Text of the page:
Coping skills for good mental health

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A young woman spends time in prayer in this stock image. Prayer is among the things people can do to cope with stress and anxiety. Experts say the COVID-19 pandemic has impacted the mental health of many.

“For I know well the plans I have in mind for you says the Lord, plans for your welfare, not for woe! Plans to give you a future full of hope” Jeremiah 29:11.

By Barb Arland-Fye
The Catholic Messenger

BETTENDORF — Mental health is a topic that “touches all of us in some form,” says Dr. Henry Emerle, a psychiatrist who shared ideas for coping with stress and anxiety during a recent presentation at St. John Vianney Parish.

The parish’s Social Justice Committee invited Emerle to speak Sept. 9 because the COVID-19 pandemic “has had a major effect on our lives, including impacting the mental health of many.” His presentation addressed the typical mental health issues people are experiencing in this unsettling time and how to help others suffering from mental health issues that may require treatment and medication.

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Anxious, stressed out, worried, fearful, low, lonely, overwhelmed, helpless and frustrated are some of the mental health issues people are dealing with because of the pandemic, said Emerle, who practices adult and geriatric psychiatry at Vera French Community Mental Health in Davenport.

Anxiety involves physical and mental components that become evident in unhelpful thinking patterns; the mind fixates on stress. “We have the power in our mind to change those threats,” he said.

Effective coping skills include breathing exercises, mindfulness, relaxation, meditation, an “unplugging” vacation (from social media) and good sleep hygiene. “Everything takes work,” he said. “The desire to work has to be there.”

Breathing from the belly, for example, helps alleviate anxiety; breathing from the chest does the opposite. He invited participants to breathe in from the nose for four counts, hold for two counts and exhale from the mouth for six counts to experience the calming effect.

Mindfulness involves being present in the moment and being fully aware of where you are and what you are doing. Practice loving kindness on yourself. Praying the rosary or another favorite form of prayer is also a way to practice mindfulness.

He encouraged participants to challenge “catastrophic” thinking. When you jump to the worst-case scenario, challenge it with facts from reliable news sources. Read, listen to or watch uplifting news, or take a news fast. Hypothetical worry is another stressor to challenge with reliable information and advice. Focus instead on what is important to you, your routine and the things you do to relax. Cultivate connections with others, eat well, exercise, seek and offer support to others. Focus on what you can control.

Emerle introduced the THINK method to control anxious thoughts: “T” for “Is it true?” “H” for “Is it helpful?” “I” for “Is it inspiring?” “N” for “Is it necessary?” “K” for “Is it kind?” He offered a suggestion about worrying that prompted some chuckles: “Delay worrying, set aside a time to worry.” Distract yourself.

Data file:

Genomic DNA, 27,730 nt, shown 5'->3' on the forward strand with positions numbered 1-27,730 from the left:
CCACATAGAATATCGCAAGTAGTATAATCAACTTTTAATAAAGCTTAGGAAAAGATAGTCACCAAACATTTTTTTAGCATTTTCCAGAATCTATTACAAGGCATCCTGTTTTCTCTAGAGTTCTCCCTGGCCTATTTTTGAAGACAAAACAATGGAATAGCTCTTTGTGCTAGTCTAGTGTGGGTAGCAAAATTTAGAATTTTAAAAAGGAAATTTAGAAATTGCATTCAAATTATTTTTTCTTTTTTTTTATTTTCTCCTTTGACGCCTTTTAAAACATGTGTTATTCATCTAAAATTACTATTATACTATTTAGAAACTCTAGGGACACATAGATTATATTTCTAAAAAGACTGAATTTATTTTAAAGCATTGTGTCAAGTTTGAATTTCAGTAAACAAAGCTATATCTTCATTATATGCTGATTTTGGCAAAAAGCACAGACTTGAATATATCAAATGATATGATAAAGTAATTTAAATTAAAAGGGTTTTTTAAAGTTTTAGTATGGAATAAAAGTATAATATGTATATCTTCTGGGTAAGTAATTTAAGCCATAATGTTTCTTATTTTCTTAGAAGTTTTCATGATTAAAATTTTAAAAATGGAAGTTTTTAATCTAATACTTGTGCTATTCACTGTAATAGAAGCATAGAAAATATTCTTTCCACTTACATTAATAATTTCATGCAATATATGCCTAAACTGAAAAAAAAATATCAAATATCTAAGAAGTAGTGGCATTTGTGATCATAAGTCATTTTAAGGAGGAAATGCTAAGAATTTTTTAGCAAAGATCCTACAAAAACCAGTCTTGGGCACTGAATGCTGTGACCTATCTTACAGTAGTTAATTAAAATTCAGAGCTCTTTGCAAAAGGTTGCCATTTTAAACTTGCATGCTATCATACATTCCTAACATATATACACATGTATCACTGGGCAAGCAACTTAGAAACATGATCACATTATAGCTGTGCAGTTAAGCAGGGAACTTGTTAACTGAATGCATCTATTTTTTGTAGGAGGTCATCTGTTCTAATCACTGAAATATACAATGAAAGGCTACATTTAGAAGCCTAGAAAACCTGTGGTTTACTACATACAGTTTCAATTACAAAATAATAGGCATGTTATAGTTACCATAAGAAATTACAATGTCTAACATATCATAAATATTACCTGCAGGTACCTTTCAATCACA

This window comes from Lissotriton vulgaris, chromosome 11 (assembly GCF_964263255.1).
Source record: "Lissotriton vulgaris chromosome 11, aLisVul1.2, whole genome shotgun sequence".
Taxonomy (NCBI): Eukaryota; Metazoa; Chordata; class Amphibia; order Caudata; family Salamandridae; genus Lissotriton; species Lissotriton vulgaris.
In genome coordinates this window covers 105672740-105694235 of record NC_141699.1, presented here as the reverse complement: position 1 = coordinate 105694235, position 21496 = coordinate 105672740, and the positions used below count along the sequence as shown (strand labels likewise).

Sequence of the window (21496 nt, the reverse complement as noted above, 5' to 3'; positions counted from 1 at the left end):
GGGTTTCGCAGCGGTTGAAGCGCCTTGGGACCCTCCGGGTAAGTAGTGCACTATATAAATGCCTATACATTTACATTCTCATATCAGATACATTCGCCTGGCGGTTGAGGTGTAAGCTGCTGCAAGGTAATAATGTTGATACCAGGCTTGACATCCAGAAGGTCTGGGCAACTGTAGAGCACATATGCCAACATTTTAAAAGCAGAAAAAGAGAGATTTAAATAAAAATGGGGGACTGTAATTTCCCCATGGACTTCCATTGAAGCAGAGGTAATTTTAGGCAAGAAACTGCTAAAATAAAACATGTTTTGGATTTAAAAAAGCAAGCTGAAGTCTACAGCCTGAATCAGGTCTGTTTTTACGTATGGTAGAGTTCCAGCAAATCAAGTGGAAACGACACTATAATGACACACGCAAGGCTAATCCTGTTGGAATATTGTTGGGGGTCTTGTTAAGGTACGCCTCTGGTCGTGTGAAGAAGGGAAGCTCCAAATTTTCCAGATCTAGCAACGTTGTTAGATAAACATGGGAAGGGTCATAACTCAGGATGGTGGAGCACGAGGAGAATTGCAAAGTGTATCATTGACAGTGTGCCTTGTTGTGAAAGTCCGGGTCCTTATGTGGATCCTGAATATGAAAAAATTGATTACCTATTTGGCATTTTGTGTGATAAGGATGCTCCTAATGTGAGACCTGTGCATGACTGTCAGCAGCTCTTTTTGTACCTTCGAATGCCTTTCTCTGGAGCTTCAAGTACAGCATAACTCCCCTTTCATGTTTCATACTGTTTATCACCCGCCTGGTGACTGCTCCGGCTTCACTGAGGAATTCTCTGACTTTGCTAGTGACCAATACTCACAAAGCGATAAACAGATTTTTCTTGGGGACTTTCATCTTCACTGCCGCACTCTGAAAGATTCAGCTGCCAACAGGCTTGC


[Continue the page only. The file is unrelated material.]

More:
COVID has “isolated us. It has affected our seniors, children and families,” he said, speaking from personal experience as a husband and father of five young children in addition to maintaining a psychiatric practice. “Kids think everything in the world is their fault. Sometimes it’s good to hear that it’s not their fault.”

His employer, Vera French Community Mental Health, offers same-day access for adults and children (visit the website at verafrenchmhc.org/ for information).

Two other speakers shared insights about mental health. Christina McNamara-Schmidt, development manager for NAMI Greater Mississippi Valley, spoke about NAMI and its role in supporting individuals living with mental health conditions and their families and the annual walk that funds that mission (namigmv.org). Margie Scott-Craig, a parishioner of St. John Vianney, shared her family’s story of living with loved ones with mental illness and the death of her son by suicide. She and her husband, Kirk, appreciate NAMI-GMV for its programs.
Allison Ambrose, who leads the Social Justice Committee of St. John Vianney, assigned the audience some homework: choose to take an action from among a list of suggestions to address mental health. “We asked people to take one and just do it!”

The eight actions:

• Support NAMI — Sign up for the walk (The presentation happened before the walk, which was Sept. 18).

• Donate.

• Educate — Identify local resources focused on mental health to share with others (namigmv.org/local-mental-health-resources/).

• Pledge to speak out against the stigma of mental illness. Sign and take a pledge card as a reminder!

• Research/inform — Familiarize yourself with mental health issues such as access, equity, funding, prevention and workplace (mhanational.org/policy-issues).

• Write or call your legislators to express your thoughts on the need for legislation to support mental health.

• Be vocal about the need to raise the priority for mental health funding in Iowa (i.e., advocate for more mental health beds in Iowa and other significant priorities).

• Advocate — Write or call your legislators to express your thoughts on the need to raise the priority for mental health funding in Iowa.

Ambrose summed up her takeaways from the presentation: “Having mental health issues is perfectly normal and there are strategies to help when you feel anxieties, etc., coming on, but serious mental health issues need to be treated with therapy/meds. Also, NAMI is a great organization for those who have loved ones with mental health issues.”


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